Q&A

How young is too young to get acrylics?

Q.

Sometimes parents bring 11- to 15- year-old kids into the salon to get a full set of acrylics. I really hate to put acrylics on them because they are so young. I refuse the service, but then my boss says to do it because they have the parents’ permission. Are three rules as to an age limit by the state boards? I fear the girls ripping one off while playing and then the parents coming back on me. Can I be held responsible for any damage that happens when they rip one off? Also how can I refuse the service in a nice way without upsetting my boss or the parent? Please help.

A.

Editor’s note: Sometimes we get questions from readers in need that aren’t exactly technical questions, but they’re not typical business questions, either. For those nail techs dealing with difficult issues involving self-esteem, office politics, work relationships, and the like, we aim to offer guidance and perspective.

For this month’s On the Couch, we turn to Linda Green, director of operations and education for the nail department at Seattle-based Gene Juarez Salons and salons and spas, two beauty schools, and an advanced training facility. Green has been with Gene Juarez for 19 years and supervises 63 nail technicians and 10 instructors.

Tech Has Girl Trouble

Sometimes parents bring 11- to 15- year-old kids into the salon to get a full set of acrylics. I really hate to put acrylics on them because they are so young. I refuse the service, but then my boss says to do it because they have the parents’ permission. Are three rules as to an age limit by the state boards? I fear the girls ripping one off while playing and then the parents coming back on me. Can I be held responsible for any damage that happens when they rip one off? Also how can I refuse the service in a nice way without upsetting my boss or the parent? Please help.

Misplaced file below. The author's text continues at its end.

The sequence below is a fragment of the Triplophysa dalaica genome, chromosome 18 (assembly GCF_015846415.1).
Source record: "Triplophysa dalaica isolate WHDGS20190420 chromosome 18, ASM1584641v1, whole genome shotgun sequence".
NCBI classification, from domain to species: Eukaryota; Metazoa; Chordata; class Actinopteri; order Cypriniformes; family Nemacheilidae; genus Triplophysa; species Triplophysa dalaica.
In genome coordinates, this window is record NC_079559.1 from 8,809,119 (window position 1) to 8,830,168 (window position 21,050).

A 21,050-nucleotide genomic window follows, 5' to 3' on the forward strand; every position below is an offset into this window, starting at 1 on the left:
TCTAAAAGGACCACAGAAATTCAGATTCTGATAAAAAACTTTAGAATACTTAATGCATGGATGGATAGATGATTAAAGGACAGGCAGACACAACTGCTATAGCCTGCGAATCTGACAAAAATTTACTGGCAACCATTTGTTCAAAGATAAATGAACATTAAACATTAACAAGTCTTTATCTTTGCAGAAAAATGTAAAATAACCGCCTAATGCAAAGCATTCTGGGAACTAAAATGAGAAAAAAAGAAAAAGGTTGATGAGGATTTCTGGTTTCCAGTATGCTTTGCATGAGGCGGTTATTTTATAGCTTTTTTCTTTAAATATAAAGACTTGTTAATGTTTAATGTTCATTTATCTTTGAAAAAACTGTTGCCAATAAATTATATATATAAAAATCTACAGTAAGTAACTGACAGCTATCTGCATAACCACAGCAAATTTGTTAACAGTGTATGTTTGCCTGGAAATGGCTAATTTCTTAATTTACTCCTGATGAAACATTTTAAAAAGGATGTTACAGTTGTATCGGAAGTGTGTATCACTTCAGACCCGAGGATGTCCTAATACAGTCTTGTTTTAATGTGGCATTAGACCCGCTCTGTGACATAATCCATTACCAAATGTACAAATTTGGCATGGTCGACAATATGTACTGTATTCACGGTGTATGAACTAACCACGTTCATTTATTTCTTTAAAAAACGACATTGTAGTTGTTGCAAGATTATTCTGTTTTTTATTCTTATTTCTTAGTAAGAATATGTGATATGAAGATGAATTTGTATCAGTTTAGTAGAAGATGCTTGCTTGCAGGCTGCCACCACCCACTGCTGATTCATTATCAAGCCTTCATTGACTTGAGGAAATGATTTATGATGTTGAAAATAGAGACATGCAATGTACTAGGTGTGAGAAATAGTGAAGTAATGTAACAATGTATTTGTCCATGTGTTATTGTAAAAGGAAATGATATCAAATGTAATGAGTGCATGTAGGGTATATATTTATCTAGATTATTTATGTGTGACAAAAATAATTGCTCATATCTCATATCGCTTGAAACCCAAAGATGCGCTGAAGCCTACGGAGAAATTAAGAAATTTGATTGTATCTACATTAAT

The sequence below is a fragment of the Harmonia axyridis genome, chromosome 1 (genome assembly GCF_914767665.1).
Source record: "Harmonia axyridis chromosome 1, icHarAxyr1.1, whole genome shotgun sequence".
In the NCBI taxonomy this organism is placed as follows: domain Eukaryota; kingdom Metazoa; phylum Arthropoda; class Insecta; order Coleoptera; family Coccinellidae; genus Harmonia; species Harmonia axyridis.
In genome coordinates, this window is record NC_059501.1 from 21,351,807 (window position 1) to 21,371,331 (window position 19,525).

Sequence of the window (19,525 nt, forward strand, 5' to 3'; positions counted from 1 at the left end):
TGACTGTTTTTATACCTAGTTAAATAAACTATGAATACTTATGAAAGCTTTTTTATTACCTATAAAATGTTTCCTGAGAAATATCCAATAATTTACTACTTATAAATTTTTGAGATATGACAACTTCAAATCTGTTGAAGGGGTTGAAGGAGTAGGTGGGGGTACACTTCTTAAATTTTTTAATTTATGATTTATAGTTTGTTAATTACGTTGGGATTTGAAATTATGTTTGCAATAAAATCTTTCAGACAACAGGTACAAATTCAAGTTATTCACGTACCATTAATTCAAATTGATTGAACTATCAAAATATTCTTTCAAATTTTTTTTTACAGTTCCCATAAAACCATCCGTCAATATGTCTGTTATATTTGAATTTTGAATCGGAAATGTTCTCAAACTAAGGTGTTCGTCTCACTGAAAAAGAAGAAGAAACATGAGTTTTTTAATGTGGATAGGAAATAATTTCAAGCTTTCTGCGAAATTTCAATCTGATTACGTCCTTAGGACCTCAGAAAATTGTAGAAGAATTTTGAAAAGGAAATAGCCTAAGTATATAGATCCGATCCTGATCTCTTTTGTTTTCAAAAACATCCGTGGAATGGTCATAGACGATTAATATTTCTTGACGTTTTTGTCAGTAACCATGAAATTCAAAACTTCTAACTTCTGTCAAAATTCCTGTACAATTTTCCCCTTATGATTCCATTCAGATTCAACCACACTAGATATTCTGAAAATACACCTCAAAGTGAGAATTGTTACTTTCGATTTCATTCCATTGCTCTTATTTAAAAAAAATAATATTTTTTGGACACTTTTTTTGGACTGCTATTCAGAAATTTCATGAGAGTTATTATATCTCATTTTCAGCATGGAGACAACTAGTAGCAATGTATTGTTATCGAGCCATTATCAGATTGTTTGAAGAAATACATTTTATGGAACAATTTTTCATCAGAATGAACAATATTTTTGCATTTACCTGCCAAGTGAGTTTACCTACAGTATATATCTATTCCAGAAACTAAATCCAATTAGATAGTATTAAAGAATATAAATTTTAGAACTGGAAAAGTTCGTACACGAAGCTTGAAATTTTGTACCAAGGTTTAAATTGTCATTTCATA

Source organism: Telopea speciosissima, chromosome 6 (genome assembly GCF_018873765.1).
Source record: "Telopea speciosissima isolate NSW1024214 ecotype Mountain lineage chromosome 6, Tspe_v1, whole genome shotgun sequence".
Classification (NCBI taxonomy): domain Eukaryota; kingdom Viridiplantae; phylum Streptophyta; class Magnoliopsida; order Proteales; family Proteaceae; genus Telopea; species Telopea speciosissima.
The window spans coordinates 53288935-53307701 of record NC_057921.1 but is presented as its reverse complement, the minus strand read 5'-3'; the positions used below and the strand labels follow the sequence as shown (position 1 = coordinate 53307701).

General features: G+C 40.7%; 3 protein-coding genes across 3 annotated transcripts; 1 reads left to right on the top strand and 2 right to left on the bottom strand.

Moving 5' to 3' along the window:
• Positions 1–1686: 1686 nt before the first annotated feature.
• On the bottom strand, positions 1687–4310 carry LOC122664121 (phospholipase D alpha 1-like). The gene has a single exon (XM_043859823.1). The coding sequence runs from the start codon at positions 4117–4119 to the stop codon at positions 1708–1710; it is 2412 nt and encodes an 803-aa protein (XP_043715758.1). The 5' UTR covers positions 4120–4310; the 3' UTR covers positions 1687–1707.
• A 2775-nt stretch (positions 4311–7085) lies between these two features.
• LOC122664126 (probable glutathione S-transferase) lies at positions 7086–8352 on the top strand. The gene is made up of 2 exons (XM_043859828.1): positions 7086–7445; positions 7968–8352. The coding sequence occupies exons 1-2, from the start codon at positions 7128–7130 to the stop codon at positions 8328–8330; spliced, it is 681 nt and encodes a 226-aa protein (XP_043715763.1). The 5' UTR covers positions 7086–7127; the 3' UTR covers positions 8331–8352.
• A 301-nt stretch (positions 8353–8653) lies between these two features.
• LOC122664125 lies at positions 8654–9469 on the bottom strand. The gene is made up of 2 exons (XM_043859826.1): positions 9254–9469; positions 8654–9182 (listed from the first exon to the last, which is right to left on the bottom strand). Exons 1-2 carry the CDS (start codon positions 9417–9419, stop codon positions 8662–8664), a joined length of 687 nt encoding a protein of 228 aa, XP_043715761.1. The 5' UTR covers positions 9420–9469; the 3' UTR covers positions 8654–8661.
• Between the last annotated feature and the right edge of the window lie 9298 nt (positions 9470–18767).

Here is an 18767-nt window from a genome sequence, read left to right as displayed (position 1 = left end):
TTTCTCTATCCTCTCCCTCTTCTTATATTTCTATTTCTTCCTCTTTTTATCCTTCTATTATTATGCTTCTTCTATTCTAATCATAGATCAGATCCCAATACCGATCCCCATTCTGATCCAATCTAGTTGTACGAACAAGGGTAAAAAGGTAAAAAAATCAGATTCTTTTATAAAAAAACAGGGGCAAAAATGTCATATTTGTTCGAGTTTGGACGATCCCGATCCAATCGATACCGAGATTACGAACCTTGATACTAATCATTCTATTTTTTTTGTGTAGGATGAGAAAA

Dear Stuck in the Middle: I understand your dilemma. You’re caught between your professional integrity and the pressure of your employer to accommodate and please the client. Because there is no legal restriction on the age of a client who can receive nail enhancements, you should discuss you concerns with you employer and together draw up a release form for young clients’ parents to sign.

The length of the nail would be my biggest concern. You should educated both mother and daughter that the length of the nail should be no longer than one-third of the natural nail’s length.

You should also draft a client handout outlining the proper care required for nail enhancements and make sure it goes home with both parent and child. The handout should make it clear that the teen’s activity level may affect how long the nails last and in what condition. It should also explain that when enhancements break, the product can take layers of the natural nail with it. Additionally, it should stress the importance of biweekly fills.

You may still be uncomfortable putting enhancements on teens, but at least you can feel assured that everyone involved understands the risks involved and has acknowledged them in writing.      

You might read some articles we've done in NAILS about this topic as well:

Pedicures & Manicures for Young Cliients

How Young Is Too Young for Acrylics?

Are They There Yet?

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